``The seventh game is baseball's ultimate treat,'' Levenson said in a telephone interview. ``It only happens about once every three years. It's the ultimate game of `no tomorrow.' To me, it seems like the culmination of everything going on in America.''
A nice touch is the way Levenson sets the scene for each of his 35 chapters.
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As a 50-year baseball fan, and a long-time fan of the NY Yankees, frequent World Series participants, I eagerly anticipated reading Levenson's "The Seventh Game." As has been the case with so many of the NFL's Super Bowls, several seventh games have fallen short of expectations; others, though, have been the perfect culmination of the marathon baseball season.

Unfortunately, Mr. Levenson's accounts DO NOT RECREATE THE DRAMA of those games. Three things are missing. While I don't know the author's age, it is obvious he has not witnessed--either in person, on TV or the radio--many of these games, for he fails to display the excitement, anxiety, or deflation a real fan would have experienced (for example, during the back-and-forth 1960 finale between the Pirates and Yanks). Further, he offers few, if any, statistics that could have "set the stage" for dramatic pitcher-batter confrontations (reference to previous at bats involving same pitcher and batter or performances in similar situations). Finally, he hasn't done the research to include comments from participants that would have reflected how they were feeling at these critical moments in their career. Consequently, I found even "the fabulous fifteen" drab and dry.

Moreover, the description offered by Amazon promised "box scores of every seventh game." Sorry, but there is a huge difference between line scores (providing inning-by-inning team run production)and box scores (providing offensive and pitching statistics for all individuals who played in the game). In fact, line scores are redundantly offered in TWO places in this book (each year and appendix) while box scores are offered NOWHERE! Since this was something I looked for specifically, its omission was a major source of my disappointment.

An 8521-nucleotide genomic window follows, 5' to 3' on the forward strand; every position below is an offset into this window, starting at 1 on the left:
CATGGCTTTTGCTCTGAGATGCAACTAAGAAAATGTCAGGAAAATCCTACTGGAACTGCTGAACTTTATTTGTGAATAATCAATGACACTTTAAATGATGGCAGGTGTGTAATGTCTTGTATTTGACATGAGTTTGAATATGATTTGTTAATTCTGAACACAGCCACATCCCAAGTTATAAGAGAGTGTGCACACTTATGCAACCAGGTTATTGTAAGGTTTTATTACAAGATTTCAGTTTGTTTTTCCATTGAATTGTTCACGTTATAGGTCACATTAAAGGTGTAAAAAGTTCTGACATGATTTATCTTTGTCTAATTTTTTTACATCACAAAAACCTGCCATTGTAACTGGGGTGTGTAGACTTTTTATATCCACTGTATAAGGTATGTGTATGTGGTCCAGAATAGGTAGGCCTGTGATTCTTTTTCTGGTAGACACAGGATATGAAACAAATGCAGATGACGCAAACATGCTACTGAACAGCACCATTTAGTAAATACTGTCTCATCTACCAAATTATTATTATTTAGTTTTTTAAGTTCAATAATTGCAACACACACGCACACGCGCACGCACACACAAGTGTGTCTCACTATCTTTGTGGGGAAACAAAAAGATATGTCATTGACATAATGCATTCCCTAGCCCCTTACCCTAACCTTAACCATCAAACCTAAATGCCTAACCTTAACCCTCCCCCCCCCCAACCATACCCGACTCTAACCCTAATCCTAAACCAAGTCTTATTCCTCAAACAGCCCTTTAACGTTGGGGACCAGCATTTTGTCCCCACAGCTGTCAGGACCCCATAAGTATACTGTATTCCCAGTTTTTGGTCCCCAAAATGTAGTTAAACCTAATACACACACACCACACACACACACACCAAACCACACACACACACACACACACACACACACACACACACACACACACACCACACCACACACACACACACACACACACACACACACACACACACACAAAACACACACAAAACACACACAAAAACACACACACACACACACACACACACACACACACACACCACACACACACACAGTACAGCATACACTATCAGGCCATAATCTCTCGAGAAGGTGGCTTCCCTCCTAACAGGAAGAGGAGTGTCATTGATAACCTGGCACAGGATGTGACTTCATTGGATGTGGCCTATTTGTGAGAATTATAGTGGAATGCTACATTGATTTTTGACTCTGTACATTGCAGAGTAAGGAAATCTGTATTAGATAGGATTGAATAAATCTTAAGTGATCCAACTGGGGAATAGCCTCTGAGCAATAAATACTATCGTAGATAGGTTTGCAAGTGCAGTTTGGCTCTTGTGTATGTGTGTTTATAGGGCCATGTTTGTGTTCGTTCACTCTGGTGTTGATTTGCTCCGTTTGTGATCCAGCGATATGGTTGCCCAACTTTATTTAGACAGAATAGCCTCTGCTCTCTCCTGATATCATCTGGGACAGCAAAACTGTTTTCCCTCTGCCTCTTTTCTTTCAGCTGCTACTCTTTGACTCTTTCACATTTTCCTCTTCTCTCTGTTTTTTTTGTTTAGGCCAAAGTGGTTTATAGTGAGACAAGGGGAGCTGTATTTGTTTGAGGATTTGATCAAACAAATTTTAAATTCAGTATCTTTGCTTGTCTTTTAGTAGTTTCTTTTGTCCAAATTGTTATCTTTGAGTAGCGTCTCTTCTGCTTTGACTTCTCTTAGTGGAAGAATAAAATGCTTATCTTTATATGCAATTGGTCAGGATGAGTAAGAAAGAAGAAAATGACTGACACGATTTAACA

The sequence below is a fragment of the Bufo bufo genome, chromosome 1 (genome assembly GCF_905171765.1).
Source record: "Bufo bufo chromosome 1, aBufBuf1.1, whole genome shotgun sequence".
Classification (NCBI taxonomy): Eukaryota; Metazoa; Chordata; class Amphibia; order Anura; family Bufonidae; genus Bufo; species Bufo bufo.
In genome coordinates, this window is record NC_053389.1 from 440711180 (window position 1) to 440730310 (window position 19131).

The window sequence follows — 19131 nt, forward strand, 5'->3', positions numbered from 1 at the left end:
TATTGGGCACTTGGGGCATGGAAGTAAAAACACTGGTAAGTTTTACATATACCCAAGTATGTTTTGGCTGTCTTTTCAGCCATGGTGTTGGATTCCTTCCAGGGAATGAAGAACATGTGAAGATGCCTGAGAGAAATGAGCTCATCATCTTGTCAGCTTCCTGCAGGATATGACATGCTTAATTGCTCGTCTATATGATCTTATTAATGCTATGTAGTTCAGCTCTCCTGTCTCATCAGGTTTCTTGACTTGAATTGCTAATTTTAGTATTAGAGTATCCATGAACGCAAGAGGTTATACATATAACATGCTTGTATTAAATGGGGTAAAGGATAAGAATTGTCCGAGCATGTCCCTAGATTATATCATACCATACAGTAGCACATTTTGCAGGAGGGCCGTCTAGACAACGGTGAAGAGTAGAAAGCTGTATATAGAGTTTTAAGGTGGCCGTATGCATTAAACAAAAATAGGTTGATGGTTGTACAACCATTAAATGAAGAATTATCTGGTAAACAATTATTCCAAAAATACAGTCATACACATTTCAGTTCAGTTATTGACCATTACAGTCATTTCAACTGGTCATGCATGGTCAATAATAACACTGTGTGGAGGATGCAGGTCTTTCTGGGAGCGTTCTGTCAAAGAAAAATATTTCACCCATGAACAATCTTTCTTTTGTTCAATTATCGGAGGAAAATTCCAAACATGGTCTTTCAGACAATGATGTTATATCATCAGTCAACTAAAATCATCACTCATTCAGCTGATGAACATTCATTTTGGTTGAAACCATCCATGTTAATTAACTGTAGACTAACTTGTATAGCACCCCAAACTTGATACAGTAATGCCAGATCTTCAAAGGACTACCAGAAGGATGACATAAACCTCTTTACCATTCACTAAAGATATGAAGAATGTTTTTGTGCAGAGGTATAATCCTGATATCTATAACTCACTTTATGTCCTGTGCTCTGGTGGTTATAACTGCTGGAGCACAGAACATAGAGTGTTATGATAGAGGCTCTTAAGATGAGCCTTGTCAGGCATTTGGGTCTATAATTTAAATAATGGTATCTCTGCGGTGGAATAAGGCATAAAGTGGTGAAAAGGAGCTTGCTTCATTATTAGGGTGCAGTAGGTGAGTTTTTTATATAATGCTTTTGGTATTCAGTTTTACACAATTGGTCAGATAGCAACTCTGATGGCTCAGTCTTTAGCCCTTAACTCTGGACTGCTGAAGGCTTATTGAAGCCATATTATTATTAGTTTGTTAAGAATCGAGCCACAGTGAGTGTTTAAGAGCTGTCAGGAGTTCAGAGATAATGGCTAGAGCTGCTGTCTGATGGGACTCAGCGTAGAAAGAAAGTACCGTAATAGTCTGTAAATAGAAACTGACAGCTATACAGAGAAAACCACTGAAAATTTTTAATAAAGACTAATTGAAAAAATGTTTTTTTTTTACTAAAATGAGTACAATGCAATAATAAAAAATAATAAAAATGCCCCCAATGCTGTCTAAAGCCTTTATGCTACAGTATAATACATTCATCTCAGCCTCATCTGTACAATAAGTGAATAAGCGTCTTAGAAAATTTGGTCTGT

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"The Seventh Game" is a virtual encyclopedia of the World Series from 1909-2002. It covers all 35 of the Fall Classics that lasted the full 7 games-accompanied by historical anecdotes from each year. Everything is here: TSG begins with what may be the strongest introduction to any book this reviewer has read: Its' writer is none other than former Yankee pitcher Ralph Terry, the losing 7th game pitcher in the '60 WS and the winning hurler in '62. There is a wonderful 50-question quiz on 7th game trivia. 2 samples: 1) Who are the only brothers to hit home runs for opposite teams in a 7th game and 2) Who is the only pitcher to hurl a 7th game shutout, yet have a losing career record? The answers appear at the end of this review. There follows a detailed report on the featured 35 series. This observer believes that author Levenson may have missed a few facts but given the volume covered, some mistakes are inevitable. This reviewer can't resist poking some fun at the author; more detail below! There is also a ranking of the 35 series- wait till readers discover #1. Levenson also provides a computer resimulation of all 35 series-with the Mets WINNING in 1973! ( "You Gotta Believe!", as the late Tug McGraw said). There is lots of analysis by pitching, by defense and by offense. Any reader retaining a third of the material contained in TSG will be a certified expert! It is indeed all here! This piece stated above that mistakes are inevitable given the scope of TSG. With that in mind, this reviewer points no fingers. But in the open-minded spirit of those computer resimulations, here are some simulated questions/comments for the author over a simulated friendly beer or three: 1) 1909: It's not baseball but are you sure the song "Casey Jones" was recorded in the year of his death?Read more ›